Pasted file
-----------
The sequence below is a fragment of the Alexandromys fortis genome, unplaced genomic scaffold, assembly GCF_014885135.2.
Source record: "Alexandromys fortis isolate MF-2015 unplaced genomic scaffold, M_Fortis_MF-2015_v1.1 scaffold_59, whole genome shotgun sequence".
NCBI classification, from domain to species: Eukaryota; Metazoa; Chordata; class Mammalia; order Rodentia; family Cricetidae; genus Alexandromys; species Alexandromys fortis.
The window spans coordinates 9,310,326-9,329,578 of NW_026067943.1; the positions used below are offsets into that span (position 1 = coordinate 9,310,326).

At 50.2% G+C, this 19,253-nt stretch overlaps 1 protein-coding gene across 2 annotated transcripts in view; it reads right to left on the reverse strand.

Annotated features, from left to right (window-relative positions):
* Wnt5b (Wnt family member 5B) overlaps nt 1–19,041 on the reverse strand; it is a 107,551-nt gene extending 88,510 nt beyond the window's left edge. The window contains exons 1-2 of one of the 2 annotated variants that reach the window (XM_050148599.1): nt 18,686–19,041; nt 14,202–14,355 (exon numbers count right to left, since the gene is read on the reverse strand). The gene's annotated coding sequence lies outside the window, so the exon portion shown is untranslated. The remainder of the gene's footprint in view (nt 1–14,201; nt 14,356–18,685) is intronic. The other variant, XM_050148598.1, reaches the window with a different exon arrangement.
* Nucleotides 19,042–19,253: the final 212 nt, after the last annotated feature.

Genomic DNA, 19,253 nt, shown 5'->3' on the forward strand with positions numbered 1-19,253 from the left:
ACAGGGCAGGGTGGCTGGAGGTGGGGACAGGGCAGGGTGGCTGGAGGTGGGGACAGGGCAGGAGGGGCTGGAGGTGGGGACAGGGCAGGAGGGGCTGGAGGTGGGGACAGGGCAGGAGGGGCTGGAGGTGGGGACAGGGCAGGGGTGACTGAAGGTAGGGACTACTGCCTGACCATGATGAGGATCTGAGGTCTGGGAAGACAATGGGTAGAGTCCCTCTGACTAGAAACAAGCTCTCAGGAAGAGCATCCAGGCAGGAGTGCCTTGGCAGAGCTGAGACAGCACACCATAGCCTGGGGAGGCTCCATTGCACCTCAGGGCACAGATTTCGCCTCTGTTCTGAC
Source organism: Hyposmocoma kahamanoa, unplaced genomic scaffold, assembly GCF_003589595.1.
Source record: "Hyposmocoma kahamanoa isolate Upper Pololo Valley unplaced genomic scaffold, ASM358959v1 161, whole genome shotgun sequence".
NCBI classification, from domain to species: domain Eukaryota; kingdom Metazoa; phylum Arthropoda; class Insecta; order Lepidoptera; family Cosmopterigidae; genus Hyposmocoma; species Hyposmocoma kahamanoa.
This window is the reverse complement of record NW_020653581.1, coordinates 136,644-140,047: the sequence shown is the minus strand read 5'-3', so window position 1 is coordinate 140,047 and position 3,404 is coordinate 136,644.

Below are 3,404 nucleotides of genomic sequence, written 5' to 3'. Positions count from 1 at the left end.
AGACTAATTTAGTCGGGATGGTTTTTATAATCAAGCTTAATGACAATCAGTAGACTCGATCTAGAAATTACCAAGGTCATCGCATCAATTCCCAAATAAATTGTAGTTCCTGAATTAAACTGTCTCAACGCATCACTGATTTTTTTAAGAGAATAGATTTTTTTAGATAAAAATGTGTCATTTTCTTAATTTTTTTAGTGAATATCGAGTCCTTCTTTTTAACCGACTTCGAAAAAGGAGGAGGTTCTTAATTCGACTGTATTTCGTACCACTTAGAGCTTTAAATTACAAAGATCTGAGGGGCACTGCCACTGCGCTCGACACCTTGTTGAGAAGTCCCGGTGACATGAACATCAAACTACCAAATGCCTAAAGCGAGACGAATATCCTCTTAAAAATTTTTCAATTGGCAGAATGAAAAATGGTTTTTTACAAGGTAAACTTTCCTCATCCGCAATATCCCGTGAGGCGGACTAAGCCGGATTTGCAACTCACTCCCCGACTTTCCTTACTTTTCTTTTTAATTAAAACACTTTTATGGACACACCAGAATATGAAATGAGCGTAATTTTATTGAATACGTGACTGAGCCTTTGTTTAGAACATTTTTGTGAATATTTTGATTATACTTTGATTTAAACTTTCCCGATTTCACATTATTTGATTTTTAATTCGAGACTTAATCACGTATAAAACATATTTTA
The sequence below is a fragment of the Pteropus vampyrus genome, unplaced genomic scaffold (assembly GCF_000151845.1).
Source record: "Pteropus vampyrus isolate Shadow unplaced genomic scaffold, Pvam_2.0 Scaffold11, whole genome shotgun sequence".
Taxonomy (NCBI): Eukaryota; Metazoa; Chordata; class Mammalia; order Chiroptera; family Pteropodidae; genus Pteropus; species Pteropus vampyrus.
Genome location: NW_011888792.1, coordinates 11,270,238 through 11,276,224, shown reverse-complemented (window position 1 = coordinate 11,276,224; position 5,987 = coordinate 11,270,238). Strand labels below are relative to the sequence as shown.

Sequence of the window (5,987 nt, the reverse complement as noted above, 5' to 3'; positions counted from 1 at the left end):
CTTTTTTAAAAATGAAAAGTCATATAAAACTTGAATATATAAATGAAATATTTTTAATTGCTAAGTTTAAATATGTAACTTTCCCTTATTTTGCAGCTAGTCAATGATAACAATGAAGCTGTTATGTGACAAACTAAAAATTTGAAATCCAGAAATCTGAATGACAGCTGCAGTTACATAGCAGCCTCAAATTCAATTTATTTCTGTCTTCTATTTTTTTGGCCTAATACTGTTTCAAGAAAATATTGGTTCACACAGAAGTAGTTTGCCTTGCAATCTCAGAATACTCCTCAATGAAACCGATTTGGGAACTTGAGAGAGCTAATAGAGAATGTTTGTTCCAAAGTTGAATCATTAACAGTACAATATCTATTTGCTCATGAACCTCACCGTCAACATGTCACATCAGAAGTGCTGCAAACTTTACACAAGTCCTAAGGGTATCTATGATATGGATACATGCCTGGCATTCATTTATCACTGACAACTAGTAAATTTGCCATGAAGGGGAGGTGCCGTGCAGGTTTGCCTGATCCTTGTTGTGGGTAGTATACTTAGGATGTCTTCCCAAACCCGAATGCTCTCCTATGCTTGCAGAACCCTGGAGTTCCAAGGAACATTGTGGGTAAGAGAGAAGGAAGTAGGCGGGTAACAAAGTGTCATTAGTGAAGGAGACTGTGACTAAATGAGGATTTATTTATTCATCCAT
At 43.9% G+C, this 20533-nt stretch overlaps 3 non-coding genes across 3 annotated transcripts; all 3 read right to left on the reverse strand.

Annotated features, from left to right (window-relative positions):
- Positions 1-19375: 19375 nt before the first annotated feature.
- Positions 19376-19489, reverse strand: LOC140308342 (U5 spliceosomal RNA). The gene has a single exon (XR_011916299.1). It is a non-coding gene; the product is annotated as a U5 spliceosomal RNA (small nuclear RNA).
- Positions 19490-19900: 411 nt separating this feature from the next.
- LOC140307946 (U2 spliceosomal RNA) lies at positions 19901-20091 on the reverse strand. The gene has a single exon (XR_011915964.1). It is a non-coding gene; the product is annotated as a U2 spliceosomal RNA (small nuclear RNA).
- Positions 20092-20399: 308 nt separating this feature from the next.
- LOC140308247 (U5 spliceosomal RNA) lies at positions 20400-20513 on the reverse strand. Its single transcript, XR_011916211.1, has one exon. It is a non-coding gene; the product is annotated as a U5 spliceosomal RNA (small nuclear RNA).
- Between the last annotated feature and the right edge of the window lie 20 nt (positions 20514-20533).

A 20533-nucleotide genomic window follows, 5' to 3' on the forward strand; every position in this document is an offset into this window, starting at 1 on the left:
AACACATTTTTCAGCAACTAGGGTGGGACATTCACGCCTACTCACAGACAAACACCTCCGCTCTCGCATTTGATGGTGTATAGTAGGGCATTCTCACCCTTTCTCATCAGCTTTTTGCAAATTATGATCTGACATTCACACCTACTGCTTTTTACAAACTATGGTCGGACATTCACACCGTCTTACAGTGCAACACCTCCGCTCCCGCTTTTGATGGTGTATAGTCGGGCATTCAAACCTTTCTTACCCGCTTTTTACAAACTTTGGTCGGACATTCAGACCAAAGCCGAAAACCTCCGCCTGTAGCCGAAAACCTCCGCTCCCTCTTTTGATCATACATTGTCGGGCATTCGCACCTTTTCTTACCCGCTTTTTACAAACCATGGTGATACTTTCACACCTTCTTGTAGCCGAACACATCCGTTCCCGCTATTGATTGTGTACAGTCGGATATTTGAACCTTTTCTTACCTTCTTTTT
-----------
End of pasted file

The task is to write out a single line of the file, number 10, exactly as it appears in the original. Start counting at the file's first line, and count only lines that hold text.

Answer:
ACAGGGCAGGGTGGCTGGAGGTGGGGACAGGGCAGGGTGGCTGGAGGTGGGGACAGGGCAGGAGGGGCTGGAGGTGGGGACAGGGCAGGAGGGGCTGGAGGTGGGGACAGGGCAGGAGGGGCTGGAGGTGGGGACAGGGCAGGGGTGACTGAAGGTAGGGACTACTGCCTGACCATGATGAGGATCTGAGGTCTGGGAAGACAATGGGTAGAGTCCCTCTGACTAGAAACAAGCTCTCAGGAAGAGCATCCAGGCAGGAGTGCCTTGGCAGAGCTGAGACAGCACACCATAGCCTGGGGAGGCTCCATTGCACCTCAGGGCACAGATTTCGCCTCTGTTCTGAC